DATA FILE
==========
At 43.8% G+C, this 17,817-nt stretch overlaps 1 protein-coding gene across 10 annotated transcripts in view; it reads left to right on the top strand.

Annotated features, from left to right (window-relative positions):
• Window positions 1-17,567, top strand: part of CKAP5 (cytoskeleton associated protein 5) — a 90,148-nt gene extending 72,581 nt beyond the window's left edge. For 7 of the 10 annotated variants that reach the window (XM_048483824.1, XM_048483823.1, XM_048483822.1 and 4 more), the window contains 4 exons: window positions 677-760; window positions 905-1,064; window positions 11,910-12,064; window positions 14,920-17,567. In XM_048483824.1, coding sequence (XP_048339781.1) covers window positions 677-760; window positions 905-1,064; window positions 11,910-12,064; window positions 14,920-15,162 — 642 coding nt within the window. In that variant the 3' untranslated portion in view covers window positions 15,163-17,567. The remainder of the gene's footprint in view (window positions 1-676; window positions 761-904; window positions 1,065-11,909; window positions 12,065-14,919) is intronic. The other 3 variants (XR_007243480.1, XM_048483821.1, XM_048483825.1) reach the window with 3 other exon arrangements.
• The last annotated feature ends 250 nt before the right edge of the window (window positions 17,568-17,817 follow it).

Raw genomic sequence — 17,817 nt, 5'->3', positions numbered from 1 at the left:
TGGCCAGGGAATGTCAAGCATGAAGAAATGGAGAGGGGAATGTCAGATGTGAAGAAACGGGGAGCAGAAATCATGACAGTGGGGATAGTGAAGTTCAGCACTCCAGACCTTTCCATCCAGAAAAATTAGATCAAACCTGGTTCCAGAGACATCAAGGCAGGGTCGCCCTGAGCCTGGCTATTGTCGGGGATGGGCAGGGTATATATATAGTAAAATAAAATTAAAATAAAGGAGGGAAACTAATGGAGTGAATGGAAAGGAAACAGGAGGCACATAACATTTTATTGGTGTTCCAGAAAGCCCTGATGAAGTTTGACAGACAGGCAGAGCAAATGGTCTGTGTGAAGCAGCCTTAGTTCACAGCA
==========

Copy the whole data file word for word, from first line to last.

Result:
At 43.8% G+C, this 17,817-nt stretch overlaps 1 protein-coding gene across 10 annotated transcripts in view; it reads left to right on the top strand.

Annotated features, from left to right (window-relative positions):
• Window positions 1-17,567, top strand: part of CKAP5 (cytoskeleton associated protein 5) — a 90,148-nt gene extending 72,581 nt beyond the window's left edge. For 7 of the 10 annotated variants that reach the window (XM_048483824.1, XM_048483823.1, XM_048483822.1 and 4 more), the window contains 4 exons: window positions 677-760; window positions 905-1,064; window positions 11,910-12,064; window positions 14,920-17,567. In XM_048483824.1, coding sequence (XP_048339781.1) covers window positions 677-760; window positions 905-1,064; window positions 11,910-12,064; window positions 14,920-15,162 — 642 coding nt within the window. In that variant the 3' untranslated portion in view covers window positions 15,163-17,567. The remainder of the gene's footprint in view (window positions 1-676; window positions 761-904; window positions 1,065-11,909; window positions 12,065-14,919) is intronic. The other 3 variants (XR_007243480.1, XM_048483821.1, XM_048483825.1) reach the window with 3 other exon arrangements.
• The last annotated feature ends 250 nt before the right edge of the window (window positions 17,568-17,817 follow it).

Raw genomic sequence — 17,817 nt, 5'->3', positions numbered from 1 at the left:
TGGCCAGGGAATGTCAAGCATGAAGAAATGGAGAGGGGAATGTCAGATGTGAAGAAACGGGGAGCAGAAATCATGACAGTGGGGATAGTGAAGTTCAGCACTCCAGACCTTTCCATCCAGAAAAATTAGATCAAACCTGGTTCCAGAGACATCAAGGCAGGGTCGCCCTGAGCCTGGCTATTGTCGGGGATGGGCAGGGTATATATATAGTAAAATAAAATTAAAATAAAGGAGGGAAACTAATGGAGTGAATGGAAAGGAAACAGGAGGCACATAACATTTTATTGGTGTTCCAGAAAGCCCTGATGAAGTTTGACAGACAGGCAGAGCAAATGGTCTGTGTGAAGCAGCCTTAGTTCACAGCA